- Compact and comfortable
- Good battery life and quick backup charge
- Balanced audio rendering
- A disconcerting ease of use
We don’t like
- Hands-free kit cannot be used in a noisy environment
- No active break
- Too few customization options
- No volume control from headphones
- Some disconnections during our test
The Studio Buds form a pair of headphones the impregnation of Apple’s philosophy at Beats. We have headphones that are easy to pair and that can be used without fuss, their settings being (too) limited. A bit like AirPods, in fact, except that they offer a volume control … Beats has put water in its wine side rendering audio. No more excessive bass, the sound here is balanced although lacking in mediums. In short, the Studio Buds are good headphones anyway, but they suffer from stiff competition. Galaxy Buds Pro or even Oppo Enco Free 2 are quite able to show them. On the other hand, if you are an Apple fan, they are a good alternative to AirPods Pro if your budget does not allow them.
Beats Electronics is best known for its headphones. Launched by rapper Dr. Dre in 2006, the brand was acquired by Apple in 2014. From then on, we now find ourselves with Apple and Beats audio products, which operate in the same ecosystems. However, Beats products have the advantage of being fully compatible with Android, while benefiting from additional options on iOS or macOS.
Until then, Beats offered in terms of headphones, a Bluetooth neckband model and its Powerbeats Pro. These are headphones dedicated to sport, high-end and completely wireless. They will soon be joined by the Beats Fit Pro, new sports headphones presented in October. The latter are closer to the Beats Studio Buds by their format.
Because that’s what Beats lacked: compact true wireless headphones. This is why the Apple subsidiary launched its Studio Buds. Headphones featuring Apple’s spatial audio, active noise reduction, fast-pair on iOS and Android, but also the characteristic bassy sound of Beats.
Pricing and availability
Studio Buds have been on sale since July 2021. They launched at € 149.95. This is currently still their price. Compared to Apple’s AirPods, their cousins, it should be remembered, their price is reduced over the course of their life, as has been the case for the Powerbeats Pro that we find from time to time on sale.
The € 150 headphone segment is not easy. In question, more and more manufacturers are pulling prices down by offering complete models, including with active noise reduction, for less than 100 €. This is particularly the case with Nothing with the ear (1) (read their test here) or even Oppo with its very good Enco Free 2 that we have also selected in our guide to wireless headphones. Two models offered at € 99. Also, it is necessary that the proposal of Beats is particularly convincing to succeed in justifying its price positioning.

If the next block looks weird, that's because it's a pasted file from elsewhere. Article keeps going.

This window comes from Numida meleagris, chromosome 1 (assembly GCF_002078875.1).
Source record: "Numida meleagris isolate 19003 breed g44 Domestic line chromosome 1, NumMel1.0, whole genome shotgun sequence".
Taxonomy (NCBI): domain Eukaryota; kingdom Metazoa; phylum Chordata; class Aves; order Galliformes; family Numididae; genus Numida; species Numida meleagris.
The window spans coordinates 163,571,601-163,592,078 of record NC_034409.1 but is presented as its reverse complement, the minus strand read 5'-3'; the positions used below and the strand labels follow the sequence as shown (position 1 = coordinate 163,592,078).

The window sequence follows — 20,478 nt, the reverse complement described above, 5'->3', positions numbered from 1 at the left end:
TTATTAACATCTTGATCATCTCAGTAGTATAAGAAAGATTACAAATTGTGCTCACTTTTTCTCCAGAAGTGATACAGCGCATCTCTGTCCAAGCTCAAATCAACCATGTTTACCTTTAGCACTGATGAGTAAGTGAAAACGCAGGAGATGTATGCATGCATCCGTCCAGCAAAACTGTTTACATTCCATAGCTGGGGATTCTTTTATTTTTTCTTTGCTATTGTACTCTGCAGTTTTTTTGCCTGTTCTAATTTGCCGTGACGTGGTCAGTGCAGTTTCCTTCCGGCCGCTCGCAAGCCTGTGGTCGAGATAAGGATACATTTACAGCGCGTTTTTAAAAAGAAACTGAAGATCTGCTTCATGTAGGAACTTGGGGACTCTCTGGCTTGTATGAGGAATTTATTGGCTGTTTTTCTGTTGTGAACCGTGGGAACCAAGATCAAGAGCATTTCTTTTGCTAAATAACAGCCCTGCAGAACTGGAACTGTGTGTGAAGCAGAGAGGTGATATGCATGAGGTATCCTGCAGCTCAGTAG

Studio Buds: big box, small headphones
Beats does not copy any known designs. His Studio Buds discover very fine lines. We have very compact headphones despite the large size of their case. They are discreet when placed in the ears. Silicone tips come in three sizes. The assembly lines do not interfere with the user. The shape of the ear cups is curved, all round, which offers good support once they are inserted.
While the small size of the Studio Buds is an advantage, it also makes handling difficult. Also, on several occasions, they fell during their extraction, the grip not being optimal, in particular due to the smooth surface of the headphones. On the other hand, magnetized for their storage in their case, they cling to each other when they are close. Practical so as not to lose them when they are not stored.
Beats has had its headphones certified to IPX4. This means that they are resistant to heavy water splashes as well as perspiration. This normally makes them ideal headphones for sports. In use, when running in this case, they are not the best companions. If they hold in place, every stride is echoed through the headphones. An unpleasant snap. And even when changing the tip we did not observe any improvement.
An audio quality that makes you forget the dark bass of Beats
Studio Buds work in Bluetooth 5.2 and support SBC and AAC codecs. Nothing surprising here. Beats being in the region of Apple, the AptX codecs are absent subscribers, Apple mobile devices are limited to AAC. Note here that we encountered some cuts during our test, the headphones turning off for no apparent reason.
The resulting audio rendering is surprising, on the other hand. Beats regulars will not find this characteristic bass sound. That’s not to say Studio Buds don’t. On the contrary, they are present, but not predominant. The interest is that they will therefore appeal to all consumers, regardless of the musical style.
On the overall signal side, we have a V-shaped curve, with a hollow in the midrange. Set back, they let the bass and treble dominate for a powerful, detailed and flattering sound. Nevertheless, the decline in the mid-frequencies is limited, not spoiling the quality of reproduction. The most picky might want to take a little of these mediums, in particular to take full advantage of certain voices. Unfortunately, you have to do with the balancing of Beats, no equalizer being integrated into the companion application, which moreover is starving as we will see.